Last week, negotiators from Ukraine, Russia and the Organization for Security and Cooperation in Europe agreed to a ceasefire in eastern Ukraine. The agreement – backed by Russian President Vladimir Putin and Ukrainian leader Volodymyr Zelenskiy – aims to put on hold a conflict that has killed more than 13,000 since 2014.

Since his election last year, Zelenskiy has tried to resolve the conflict in the region and has arranged a number of prisoner swaps.

The conflict between the neighbors began in 2014 after Russia seized Ukraine’s Crimea peninsula and backed rebels in the east.


Tit For Tat

The US consulate in the Chinese city of Chengdu officially closed its doors Monday, marking a new low point in the relationship between the two countries, the Guardian reported.

China called the closure a “legitimate and necessary response to the unreasonable measures by the United States.” The closure was extensively covered in Chinese media with many nationalists posting anti-American messages on Weibo, one of China’s biggest social media platforms.

Last week, Washington ordered the Chinese consulate in Houston to shut down over accusations of espionage and intellectual property theft.

Tensions between the world’s largest economies have increased over trade, the coronavirus pandemic and the detention and abuse of ethnic Uighur Muslims in the Xinjiang province.

Currently, the US has one embassy in Beijing and five other consulates including the one in Hong Kong.

Chinese nationalists have pushed for even stronger responses to the US such as closing the consulate in Hong Kong.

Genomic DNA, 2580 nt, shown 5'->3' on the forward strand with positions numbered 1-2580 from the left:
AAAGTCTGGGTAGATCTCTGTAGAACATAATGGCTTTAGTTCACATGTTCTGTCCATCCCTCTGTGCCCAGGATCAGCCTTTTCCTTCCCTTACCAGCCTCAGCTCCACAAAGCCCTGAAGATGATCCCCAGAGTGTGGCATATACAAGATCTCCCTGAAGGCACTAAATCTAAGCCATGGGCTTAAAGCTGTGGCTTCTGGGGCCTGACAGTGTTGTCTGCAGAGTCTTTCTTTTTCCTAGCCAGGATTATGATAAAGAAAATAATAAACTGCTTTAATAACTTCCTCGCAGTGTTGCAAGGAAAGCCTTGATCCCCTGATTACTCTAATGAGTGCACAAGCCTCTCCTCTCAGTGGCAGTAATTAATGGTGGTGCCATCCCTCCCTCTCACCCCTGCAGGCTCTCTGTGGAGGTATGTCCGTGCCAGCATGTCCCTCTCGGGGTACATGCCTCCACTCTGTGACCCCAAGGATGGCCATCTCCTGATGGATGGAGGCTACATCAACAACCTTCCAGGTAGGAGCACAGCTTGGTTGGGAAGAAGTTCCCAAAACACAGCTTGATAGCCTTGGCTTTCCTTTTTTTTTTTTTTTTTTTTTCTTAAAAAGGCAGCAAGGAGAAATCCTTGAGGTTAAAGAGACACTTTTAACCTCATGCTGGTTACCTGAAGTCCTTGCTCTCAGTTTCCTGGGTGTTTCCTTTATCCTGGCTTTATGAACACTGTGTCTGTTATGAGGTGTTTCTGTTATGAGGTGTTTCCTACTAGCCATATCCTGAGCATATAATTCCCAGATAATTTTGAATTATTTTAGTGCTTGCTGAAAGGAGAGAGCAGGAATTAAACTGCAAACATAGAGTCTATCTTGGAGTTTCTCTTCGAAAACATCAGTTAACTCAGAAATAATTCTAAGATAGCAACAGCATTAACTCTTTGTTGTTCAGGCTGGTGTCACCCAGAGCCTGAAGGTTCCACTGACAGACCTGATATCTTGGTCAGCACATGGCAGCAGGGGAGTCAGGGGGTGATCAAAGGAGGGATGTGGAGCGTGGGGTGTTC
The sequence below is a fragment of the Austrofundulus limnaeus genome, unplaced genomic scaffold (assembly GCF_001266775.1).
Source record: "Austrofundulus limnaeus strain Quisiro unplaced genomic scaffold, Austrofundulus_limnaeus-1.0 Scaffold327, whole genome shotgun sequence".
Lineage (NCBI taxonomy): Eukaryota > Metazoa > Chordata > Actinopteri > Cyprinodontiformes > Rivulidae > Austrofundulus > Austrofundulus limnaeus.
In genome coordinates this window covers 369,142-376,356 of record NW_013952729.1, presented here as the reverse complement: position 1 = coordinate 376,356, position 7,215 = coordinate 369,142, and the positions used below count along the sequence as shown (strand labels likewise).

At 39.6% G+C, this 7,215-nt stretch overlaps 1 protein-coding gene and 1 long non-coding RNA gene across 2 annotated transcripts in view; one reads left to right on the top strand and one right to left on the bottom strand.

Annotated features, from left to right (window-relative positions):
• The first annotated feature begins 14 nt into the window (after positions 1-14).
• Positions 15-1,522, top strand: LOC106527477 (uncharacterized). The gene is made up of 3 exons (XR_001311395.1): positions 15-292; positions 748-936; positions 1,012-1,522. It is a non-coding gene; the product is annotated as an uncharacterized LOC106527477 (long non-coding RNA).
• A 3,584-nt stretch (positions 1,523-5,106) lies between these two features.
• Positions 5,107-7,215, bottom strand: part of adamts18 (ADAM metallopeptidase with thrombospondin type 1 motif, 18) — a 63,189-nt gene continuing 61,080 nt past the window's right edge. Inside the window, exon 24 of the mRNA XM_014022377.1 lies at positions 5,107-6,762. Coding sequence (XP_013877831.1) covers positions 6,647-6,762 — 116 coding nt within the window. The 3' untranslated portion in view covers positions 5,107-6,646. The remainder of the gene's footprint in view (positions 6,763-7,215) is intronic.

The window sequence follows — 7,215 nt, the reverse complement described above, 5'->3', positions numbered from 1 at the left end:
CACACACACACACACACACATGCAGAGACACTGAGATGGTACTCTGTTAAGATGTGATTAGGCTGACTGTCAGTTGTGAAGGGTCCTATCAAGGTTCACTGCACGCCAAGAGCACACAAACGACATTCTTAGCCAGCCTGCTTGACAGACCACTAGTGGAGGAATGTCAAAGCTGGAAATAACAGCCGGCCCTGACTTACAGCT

Left Behind

Sudanese Prime Minister Abdalla Hamdok said he will send security forces to conflict-stricken Darfur after an armed group attacked the local Masalit community over the weekend, Agence France-Presse reported.

The United Nations reported that around 500 armed men launched an attack on Masteri Town, killing more than 60 people, as well as burning homes and looting buildings. The attack sparked local protests, with demonstrators demanding more protection.

The restive region has seen years of conflict since an uprising in 2003 led the government of President Omar al-Bashir to launch a campaign that left 300,000 dead and displaced more than 2.5 million.

Violence in Darfur has eased somewhat since Bashir was ousted by the army amid mass protests last year.

In January, Sudan’s new transitional government – composed of military and civilian officials – signed a preliminary peace agreement with rebel factions. The bloodshed, however, continues, particularly over land rights.


A Fan of Metal

It was long suspected that bacteria can feed on almost everything, including metals. But there was no proof.

Until an unwitting scientist being lazy made a fortuitous find.

Researcher Jared Leadbetter of Caltech had left a glass jar lined with manganese in a sink for months, unwashed, the Jerusalem Post reported. When he returned to it, he discovered a dark substance coating the container. With a colleague, he conducted a few tests on the substance and discovered that it was oxidized manganese caused by peculiar bacteria.

For more than a century, scientists have speculated about the existence of this type of bacteria but this is the first time they have found evidence.

“These are the first bacteria found to use manganese as their source of fuel,” Leadbetter said. “A wonderful aspect of microbes in nature is that they can metabolize seemingly unlikely materials, like metals, yielding energy useful to the cell.”

Leadbetter suggested that the bacteria likely came from the tap water and could reside in groundwater. Their discovery could help future researchers understand the biological and chemical processes that take place in groundwater.

The authors added the microbes could help explain the presence of abundant manganese nodules found on the floor of oceans – which companies are planning to mine for the coveted rare earth minerals often found inside.